Newsletter Volume 3 - October 24, 2001
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September 11, 2001 will never leave our memories. Yet the good of our country depends on our ability to return to our normal lives. But why settle for normal, when we've learned we're capable of so much more? In response to the tragedy, we've seen the depths of our compassion. In many ways, we've become better Americans and kinder human beings. This doesn't have to fade away.
Every word we speak offers a chance to keep the good alive. Let's work together to create a better normal.
Executive Director of WordsCanHeal.org
Quote of the Week|
"In the use of words, quality is more important than quantity."
Q: Which child do you think is most likely to become an architect?
The floor was covered with toys. Jeremy sat in the middle of his vast empire. There was an airport made of Legos, sky scrapers made of blocks, and a baseball stadium made from an old cardboard box. Cars of every shape and size sat waiting for Jeremy's little hand to take them to their destination.
There was a knock on the door and Jeremy's mother walked in. "Jeremy!" she said, "This is the best city you've ever made! You are so creative!" Jeremy beamed with pride. His mother continued, "Tell me about it, and then clean it up so we can eat dinner."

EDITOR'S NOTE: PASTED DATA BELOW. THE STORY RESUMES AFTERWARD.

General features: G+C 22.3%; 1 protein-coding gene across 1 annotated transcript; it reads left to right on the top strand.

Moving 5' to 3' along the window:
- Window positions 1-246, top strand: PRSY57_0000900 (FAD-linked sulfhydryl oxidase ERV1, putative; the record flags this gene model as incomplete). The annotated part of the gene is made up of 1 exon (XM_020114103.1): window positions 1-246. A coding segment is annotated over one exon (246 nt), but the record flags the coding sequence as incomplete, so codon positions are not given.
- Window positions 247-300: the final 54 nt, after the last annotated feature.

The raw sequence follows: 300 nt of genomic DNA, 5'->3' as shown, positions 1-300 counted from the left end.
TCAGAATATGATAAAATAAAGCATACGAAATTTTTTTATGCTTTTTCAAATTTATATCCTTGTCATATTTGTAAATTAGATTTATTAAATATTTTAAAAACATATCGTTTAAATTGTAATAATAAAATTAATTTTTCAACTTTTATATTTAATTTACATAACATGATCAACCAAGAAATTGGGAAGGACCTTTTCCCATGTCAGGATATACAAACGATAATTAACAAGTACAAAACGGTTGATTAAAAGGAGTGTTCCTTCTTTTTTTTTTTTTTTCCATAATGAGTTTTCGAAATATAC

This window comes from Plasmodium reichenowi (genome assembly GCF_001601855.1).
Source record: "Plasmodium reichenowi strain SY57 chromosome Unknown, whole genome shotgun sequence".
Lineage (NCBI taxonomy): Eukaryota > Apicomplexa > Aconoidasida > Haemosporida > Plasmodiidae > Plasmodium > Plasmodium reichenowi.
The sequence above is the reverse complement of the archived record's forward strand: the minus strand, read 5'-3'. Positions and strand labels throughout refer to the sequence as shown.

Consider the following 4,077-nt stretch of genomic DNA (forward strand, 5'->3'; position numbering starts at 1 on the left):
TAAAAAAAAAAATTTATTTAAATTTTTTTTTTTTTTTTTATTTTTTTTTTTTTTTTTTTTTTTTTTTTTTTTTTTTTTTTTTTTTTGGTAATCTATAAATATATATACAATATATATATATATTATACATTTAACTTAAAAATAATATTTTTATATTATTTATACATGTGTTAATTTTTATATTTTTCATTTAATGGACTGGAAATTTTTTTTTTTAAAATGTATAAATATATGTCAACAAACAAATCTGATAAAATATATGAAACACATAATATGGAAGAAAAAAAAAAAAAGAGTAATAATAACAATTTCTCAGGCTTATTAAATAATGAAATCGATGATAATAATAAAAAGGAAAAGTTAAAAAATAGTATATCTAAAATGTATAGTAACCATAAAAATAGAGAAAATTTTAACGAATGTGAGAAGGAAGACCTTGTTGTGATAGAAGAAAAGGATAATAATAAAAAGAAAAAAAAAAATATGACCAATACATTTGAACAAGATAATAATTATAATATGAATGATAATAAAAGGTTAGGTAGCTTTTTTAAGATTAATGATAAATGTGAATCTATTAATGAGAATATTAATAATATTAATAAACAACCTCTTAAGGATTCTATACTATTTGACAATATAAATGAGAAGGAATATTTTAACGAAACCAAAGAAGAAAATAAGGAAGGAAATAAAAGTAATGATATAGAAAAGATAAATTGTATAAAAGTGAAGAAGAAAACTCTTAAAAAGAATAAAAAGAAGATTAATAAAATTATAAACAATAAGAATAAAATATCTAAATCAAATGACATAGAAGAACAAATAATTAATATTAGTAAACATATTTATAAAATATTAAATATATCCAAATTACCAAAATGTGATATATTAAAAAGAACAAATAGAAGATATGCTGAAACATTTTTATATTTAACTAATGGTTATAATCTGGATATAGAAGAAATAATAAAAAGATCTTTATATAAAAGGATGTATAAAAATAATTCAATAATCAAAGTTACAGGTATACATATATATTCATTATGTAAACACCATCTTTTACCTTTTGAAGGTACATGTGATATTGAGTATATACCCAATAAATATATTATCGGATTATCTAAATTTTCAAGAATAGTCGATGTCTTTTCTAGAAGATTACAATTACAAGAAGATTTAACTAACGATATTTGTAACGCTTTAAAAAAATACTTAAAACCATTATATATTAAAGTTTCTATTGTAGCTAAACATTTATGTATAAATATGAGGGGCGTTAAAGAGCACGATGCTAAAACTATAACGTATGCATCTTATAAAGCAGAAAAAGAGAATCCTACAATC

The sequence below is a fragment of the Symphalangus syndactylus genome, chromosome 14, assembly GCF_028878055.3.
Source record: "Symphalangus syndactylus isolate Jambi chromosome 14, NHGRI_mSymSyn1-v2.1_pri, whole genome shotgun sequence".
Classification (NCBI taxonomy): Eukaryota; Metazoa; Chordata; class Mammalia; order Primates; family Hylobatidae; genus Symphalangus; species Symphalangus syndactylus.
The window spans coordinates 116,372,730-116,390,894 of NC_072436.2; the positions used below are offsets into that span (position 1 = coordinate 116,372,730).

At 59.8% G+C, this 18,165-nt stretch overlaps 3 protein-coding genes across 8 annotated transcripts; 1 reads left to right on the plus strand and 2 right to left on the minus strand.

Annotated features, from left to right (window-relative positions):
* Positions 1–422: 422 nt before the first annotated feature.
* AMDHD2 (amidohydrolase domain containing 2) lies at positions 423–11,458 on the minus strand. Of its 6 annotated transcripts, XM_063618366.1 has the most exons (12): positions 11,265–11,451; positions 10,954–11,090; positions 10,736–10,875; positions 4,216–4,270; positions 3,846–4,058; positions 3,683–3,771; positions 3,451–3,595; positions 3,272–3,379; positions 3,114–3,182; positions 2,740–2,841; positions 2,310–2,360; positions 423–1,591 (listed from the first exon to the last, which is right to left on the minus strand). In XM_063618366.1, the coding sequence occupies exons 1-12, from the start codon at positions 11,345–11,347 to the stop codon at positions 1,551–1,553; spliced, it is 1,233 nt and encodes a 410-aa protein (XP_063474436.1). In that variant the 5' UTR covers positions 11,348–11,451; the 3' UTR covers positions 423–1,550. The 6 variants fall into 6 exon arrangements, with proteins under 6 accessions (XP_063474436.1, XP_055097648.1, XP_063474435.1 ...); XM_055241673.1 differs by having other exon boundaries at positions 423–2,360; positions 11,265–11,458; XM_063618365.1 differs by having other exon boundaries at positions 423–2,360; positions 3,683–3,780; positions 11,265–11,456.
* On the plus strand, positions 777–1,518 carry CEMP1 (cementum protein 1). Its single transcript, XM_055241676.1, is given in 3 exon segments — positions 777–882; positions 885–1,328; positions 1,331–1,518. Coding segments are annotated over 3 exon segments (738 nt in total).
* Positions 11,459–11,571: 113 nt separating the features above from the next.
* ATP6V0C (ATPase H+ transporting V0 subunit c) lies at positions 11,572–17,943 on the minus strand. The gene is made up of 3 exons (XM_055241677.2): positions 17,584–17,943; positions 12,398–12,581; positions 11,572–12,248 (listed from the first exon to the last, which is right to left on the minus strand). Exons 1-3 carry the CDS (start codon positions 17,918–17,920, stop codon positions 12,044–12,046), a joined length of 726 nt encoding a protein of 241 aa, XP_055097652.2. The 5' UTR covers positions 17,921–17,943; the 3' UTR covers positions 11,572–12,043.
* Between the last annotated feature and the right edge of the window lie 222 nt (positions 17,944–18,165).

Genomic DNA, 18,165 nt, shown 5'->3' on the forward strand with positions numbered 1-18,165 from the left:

Amy put the last block on the top of a very tall building. She inspected her little town. Rows of houses were lined up in a repeating pattern of colors. There was a park with little plastic trees, a pond, and little people walking everywhere. Amy had made the playground with Popsicle sticks.
Amy's mother came into the room. "Amy!" she said, "I cannot believe the mess that you've made! You are so careless!" Amy looked sullen. Her mother continued, "Clean up this disaster right away and come eat dinner."
Choose the words that you say carefully, their effects can change someone's life.
Tip of the Week: At Work|
We often feel like victims of circumstance. Our boss yells at us or our co-worker acts thoughtlessly. But we actually have more control over our circumstances than we think. If you sincerely compliment your boss's tie, he will be less apt to speak harshly to you. If you tell your co-worker how much you appreciate her kindness, she will be more likely to act thoughtfully. There are some circumstances we can't do anything about, but many times, kind words can make all the difference to our own happiness.
More Tips for At Work
Tip of the Week: At Home|
For the average frenzied household, taking the time to say things nicely takes far too much effort. "My kid knows I love him, I don't have time to monitor every word I say!" But most of us can remember a seemingly innocuous comment made to us. "You're not as pretty as your sister, but looks aren't the only thing that's important." Or, "Why can't you be more athletic like your brother?" Words have the power to echo forever -- make them good ones.
More Tips for At Home